nothing short of solidifying the rights, freedoms, and civil liberties we Americans can now take for granted.

[for those with Internet Asbergers, above is intended as pure sarcastic jest].

Marcel de Jongsays:

This is exactly what I’ve been saying for a while now… SOPA and ACTA and the likes have never really been about stopping copyright infringement, but about trying to control the internet.
They (labels, movie studios, book publishers) were the gatekeepers, they could say what was shown to the people and what wasn’t.

And those independent artists barely got a chance. Maybe they’d get famous locally, but not internationally.

But now with the Internet, they suddenly found out that their role as gatekeeper is over. Suddenly the independents have equal access. No longer can the labels and the publishers and the film studios dictate what goes and what doesn’t. And they are scared, that’s what this was all about.

They don’t understand this new tech, and they are scared that they are fast becoming obsolete. And with the lack of power also comes the less funds for them. More people buying from other sources, supporting artists directly instead of going through many middlemen.

DinDaddysays:

Re: Re:

I haven’t read all the stories and posts on Techdirt lately, but I am surprised to not see more discussion of the implications of your first sentence.

And not specifically in terms of the content industry, but rather the USGov itself probably being very keen on having a means of quickly killing sites it doesn’t like. Wikileaks comes to mind.

Marcel de Jongsays:

Re: Re: SOPA

Well, the DMCA has been used to censor people’s speech. Just count the number of videos with “Happy Birthday” in it that have been removed from Youtube due to a DMCA violation.

DMCA turned the whole burden of proof around. Suddenly any jackbooted RIAA-like thug could complain about a DMCA violation, and you, the original uploader, have to prove you have the right to upload that video/song/book/picture/painting.

Josh in CharlotteNCsays:

Re: Re: Re: Re: Re: Re: SOPA

Loopholes in the DMCA are being used to protect tens of thousands of acts of copyright infringement every day.

It’s not a loophole to properly apply liability to the correct party.

On the other hand, it has been used to censor legal and legitimate speech. There are hundreds and thousands of documented examples. It has been used to jail legitimate software developers (remember Dmitry Sklyarov?).

If you want to ignore the mountains of evidence, that’s your choice, just don’t expect anyone else to accept your bullshit.

Re: Re: Re: Re: Re: Re: SOPA

Loopholes in the DMCA are being used to protect tens of thousands of acts of copyright infringement every day.

Not true. Those who did the actual infringing are still liable for it. Don’t blame the law because you’re too lazy to go after the actual infringers, but instead pretend some 3rd party should magically know who’s infringing.

Marcel de Jongsays:

Re: Re: Re:3 Re: Re: Re: Re: Re: SOPA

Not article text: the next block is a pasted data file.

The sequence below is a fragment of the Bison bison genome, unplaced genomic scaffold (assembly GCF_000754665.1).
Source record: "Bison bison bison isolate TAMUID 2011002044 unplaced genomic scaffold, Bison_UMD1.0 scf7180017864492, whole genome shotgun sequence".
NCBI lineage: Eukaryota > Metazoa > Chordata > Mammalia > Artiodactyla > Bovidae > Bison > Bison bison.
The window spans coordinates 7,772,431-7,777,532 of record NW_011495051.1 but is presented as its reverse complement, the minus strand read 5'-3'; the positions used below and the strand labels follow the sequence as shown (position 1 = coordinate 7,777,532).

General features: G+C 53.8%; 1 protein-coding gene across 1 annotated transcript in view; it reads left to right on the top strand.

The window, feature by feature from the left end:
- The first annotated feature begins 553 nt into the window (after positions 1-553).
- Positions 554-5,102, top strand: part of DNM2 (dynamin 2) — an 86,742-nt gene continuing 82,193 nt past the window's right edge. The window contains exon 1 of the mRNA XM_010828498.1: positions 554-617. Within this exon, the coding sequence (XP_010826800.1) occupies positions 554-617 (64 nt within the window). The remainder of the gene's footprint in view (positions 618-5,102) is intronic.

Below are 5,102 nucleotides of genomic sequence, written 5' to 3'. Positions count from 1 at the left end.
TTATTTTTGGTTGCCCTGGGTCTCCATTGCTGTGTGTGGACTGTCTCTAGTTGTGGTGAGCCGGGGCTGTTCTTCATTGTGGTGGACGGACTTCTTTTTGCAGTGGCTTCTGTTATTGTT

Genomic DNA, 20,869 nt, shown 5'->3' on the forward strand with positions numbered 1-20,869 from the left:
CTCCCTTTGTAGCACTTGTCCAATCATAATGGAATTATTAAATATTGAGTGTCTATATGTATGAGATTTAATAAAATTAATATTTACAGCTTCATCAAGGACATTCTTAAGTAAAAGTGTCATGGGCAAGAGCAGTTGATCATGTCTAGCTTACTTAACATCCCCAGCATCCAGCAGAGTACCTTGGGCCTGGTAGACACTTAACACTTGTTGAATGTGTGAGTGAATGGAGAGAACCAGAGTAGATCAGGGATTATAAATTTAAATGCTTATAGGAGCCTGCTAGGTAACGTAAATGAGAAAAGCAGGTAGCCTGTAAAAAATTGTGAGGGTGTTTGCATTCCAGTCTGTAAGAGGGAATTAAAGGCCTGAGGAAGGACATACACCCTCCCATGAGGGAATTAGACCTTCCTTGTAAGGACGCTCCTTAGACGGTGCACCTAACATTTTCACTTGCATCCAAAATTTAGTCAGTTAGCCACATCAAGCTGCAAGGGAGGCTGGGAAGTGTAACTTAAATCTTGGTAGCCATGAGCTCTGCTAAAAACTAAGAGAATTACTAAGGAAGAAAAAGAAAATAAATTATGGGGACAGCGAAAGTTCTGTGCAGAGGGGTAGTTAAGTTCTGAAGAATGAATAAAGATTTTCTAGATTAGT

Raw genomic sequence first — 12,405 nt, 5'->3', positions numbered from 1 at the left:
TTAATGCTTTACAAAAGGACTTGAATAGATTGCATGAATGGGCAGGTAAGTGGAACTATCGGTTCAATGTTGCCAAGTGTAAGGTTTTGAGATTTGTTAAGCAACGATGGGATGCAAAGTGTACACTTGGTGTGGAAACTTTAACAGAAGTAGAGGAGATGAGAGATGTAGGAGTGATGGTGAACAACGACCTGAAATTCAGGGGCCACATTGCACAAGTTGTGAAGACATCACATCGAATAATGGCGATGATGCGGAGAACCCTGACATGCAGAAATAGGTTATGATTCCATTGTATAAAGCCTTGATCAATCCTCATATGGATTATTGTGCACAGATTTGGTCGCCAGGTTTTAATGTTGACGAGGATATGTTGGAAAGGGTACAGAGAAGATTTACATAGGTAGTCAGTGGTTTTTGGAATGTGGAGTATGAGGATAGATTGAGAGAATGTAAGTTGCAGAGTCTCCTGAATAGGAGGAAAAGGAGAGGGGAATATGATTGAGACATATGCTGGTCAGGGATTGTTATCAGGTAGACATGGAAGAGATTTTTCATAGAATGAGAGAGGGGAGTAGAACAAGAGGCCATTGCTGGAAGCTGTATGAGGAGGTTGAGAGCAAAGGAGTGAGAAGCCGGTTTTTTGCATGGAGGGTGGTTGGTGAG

So what is it, the DMCA is not strict enough or just strict enough?
You claim that people go through loopholes in the DMCA, we call you out on your lie, and you say: “No shit, Sherlock.” So which is it. The DMCA is riddled with loopholes OR it is strict enough for your purposes and you don’t need a SOPA law, it just needs you to get off your lazy ass.

Besides all of which, the burden of proof should be on the side of the accuser, not on the side of a third party.

Ikarushkasays:

Re: Re: SOPA

That’s another, frequently overseen, problem with SOPA: it shifted the debate from the problems with current copyright laws farther from the common sense: suddenly many bright heads discuss how to make SOPA better (by narrowing its impact etc.). SOPA, even if it would fail eventually, has already inflicted tremendous harm by poisoning the debate, by planting a “consensus” that something should be done into otherwise reasonable people’s heads.

Rikuosays:

Re: Re: SOPA

1) No, we-re not. More and more people are coming out against SOPA.

2) Yes, the DMCA is censorship, but of a weaker degree. You can go to any site, file a copyright infringement letter and just wait for the content to be taken down, even though you don’t the copyrights.

3) New models? I’m sorry, but I could have sworn that SOPA is written in such a way that new models are prevented. Imagine if SOPA had been enforced ten years ago. Youtube/Facebook and others simply would not exist, as the first complaint would have blocked them from their payment processors. So basically, the whole Web 2.0 model would have died in its infancy.

4) What does the internet getting stagnant mean and what does it have to do with anything? If anything, its the complete opposite.

Lokisays:

She also notes that being against this bill doesn’t mean being against copyright (as some SOPA defenders like to smear anyone who complains about the bill):

What supporters of this bill completely fail to comprehend, is that people are increasingly against copyright BECAUSE of the existence of this bill (and others like it).

Respect is a two way street.

The general argument seems to be “it is OK to ignore the ‘rights’ of ‘pirates’ because they ignore our ‘rights’.”

However, when one’s intellectual dishonesty extends to the point of having no conscience about trampling the “rights” of the very people you rely on for your survival, it should come as absolutely no surprise when those people also ignore yours in turn.

SOPA doesn’t just trample the “rights” of “pirates”, it tramples a lot of other people’s “rights” as well.

By their own argument, since SOPA ignores many of my “rights”, I am therefore free from the obligation of having to respect copyright. Should SOPA pass, an increasing number of people (myself included) very well may start doing so.